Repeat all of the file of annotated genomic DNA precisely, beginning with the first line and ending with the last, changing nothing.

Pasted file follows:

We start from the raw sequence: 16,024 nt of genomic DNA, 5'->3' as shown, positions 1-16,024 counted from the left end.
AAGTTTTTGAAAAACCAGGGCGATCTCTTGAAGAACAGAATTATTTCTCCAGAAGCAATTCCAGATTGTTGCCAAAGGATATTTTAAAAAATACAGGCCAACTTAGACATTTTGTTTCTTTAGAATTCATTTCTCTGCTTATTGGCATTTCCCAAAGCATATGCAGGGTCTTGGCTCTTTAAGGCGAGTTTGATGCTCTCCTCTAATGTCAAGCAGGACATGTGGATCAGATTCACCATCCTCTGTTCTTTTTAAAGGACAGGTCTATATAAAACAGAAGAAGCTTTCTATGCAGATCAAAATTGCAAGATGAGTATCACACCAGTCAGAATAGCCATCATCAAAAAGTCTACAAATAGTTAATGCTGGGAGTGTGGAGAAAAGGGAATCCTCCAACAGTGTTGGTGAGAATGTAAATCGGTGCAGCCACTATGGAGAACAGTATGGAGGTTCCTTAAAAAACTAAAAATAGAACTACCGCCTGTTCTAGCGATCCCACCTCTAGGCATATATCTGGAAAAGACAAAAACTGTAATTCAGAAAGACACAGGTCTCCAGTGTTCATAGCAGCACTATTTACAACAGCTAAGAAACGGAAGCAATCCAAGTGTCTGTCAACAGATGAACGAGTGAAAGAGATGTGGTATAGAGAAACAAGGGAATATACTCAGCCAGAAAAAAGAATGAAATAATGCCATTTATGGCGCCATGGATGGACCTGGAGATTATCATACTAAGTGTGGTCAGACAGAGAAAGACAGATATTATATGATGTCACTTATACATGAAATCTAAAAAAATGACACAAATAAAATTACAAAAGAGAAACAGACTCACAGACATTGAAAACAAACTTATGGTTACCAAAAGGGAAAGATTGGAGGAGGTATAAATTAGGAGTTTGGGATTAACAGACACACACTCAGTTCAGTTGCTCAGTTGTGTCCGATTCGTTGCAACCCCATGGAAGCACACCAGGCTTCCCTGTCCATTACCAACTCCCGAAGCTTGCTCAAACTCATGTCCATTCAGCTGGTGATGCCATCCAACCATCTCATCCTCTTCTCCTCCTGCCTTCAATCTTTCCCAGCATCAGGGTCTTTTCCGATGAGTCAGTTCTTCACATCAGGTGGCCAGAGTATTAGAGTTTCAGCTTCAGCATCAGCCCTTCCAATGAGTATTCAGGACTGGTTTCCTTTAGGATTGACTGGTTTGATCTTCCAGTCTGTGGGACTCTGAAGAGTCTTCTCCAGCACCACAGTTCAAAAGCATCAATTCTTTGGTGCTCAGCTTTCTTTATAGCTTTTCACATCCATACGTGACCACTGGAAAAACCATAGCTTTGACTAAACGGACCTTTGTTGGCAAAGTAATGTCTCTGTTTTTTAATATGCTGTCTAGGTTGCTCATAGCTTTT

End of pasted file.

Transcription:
We start from the raw sequence: 16,024 nt of genomic DNA, 5'->3' as shown, positions 1-16,024 counted from the left end.
AAGTTTTTGAAAAACCAGGGCGATCTCTTGAAGAACAGAATTATTTCTCCAGAAGCAATTCCAGATTGTTGCCAAAGGATATTTTAAAAAATACAGGCCAACTTAGACATTTTGTTTCTTTAGAATTCATTTCTCTGCTTATTGGCATTTCCCAAAGCATATGCAGGGTCTTGGCTCTTTAAGGCGAGTTTGATGCTCTCCTCTAATGTCAAGCAGGACATGTGGATCAGATTCACCATCCTCTGTTCTTTTTAAAGGACAGGTCTATATAAAACAGAAGAAGCTTTCTATGCAGATCAAAATTGCAAGATGAGTATCACACCAGTCAGAATAGCCATCATCAAAAAGTCTACAAATAGTTAATGCTGGGAGTGTGGAGAAAAGGGAATCCTCCAACAGTGTTGGTGAGAATGTAAATCGGTGCAGCCACTATGGAGAACAGTATGGAGGTTCCTTAAAAAACTAAAAATAGAACTACCGCCTGTTCTAGCGATCCCACCTCTAGGCATATATCTGGAAAAGACAAAAACTGTAATTCAGAAAGACACAGGTCTCCAGTGTTCATAGCAGCACTATTTACAACAGCTAAGAAACGGAAGCAATCCAAGTGTCTGTCAACAGATGAACGAGTGAAAGAGATGTGGTATAGAGAAACAAGGGAATATACTCAGCCAGAAAAAAGAATGAAATAATGCCATTTATGGCGCCATGGATGGACCTGGAGATTATCATACTAAGTGTGGTCAGACAGAGAAAGACAGATATTATATGATGTCACTTATACATGAAATCTAAAAAAATGACACAAATAAAATTACAAAAGAGAAACAGACTCACAGACATTGAAAACAAACTTATGGTTACCAAAAGGGAAAGATTGGAGGAGGTATAAATTAGGAGTTTGGGATTAACAGACACACACTCAGTTCAGTTGCTCAGTTGTGTCCGATTCGTTGCAACCCCATGGAAGCACACCAGGCTTCCCTGTCCATTACCAACTCCCGAAGCTTGCTCAAACTCATGTCCATTCAGCTGGTGATGCCATCCAACCATCTCATCCTCTTCTCCTCCTGCCTTCAATCTTTCCCAGCATCAGGGTCTTTTCCGATGAGTCAGTTCTTCACATCAGGTGGCCAGAGTATTAGAGTTTCAGCTTCAGCATCAGCCCTTCCAATGAGTATTCAGGACTGGTTTCCTTTAGGATTGACTGGTTTGATCTTCCAGTCTGTGGGACTCTGAAGAGTCTTCTCCAGCACCACAGTTCAAAAGCATCAATTCTTTGGTGCTCAGCTTTCTTTATAGCTTTTCACATCCATACGTGACCACTGGAAAAACCATAGCTTTGACTAAACGGACCTTTGTTGGCAAAGTAATGTCTCTGTTTTTTAATATGCTGTCTAGGTTGCTCATAGCTTTT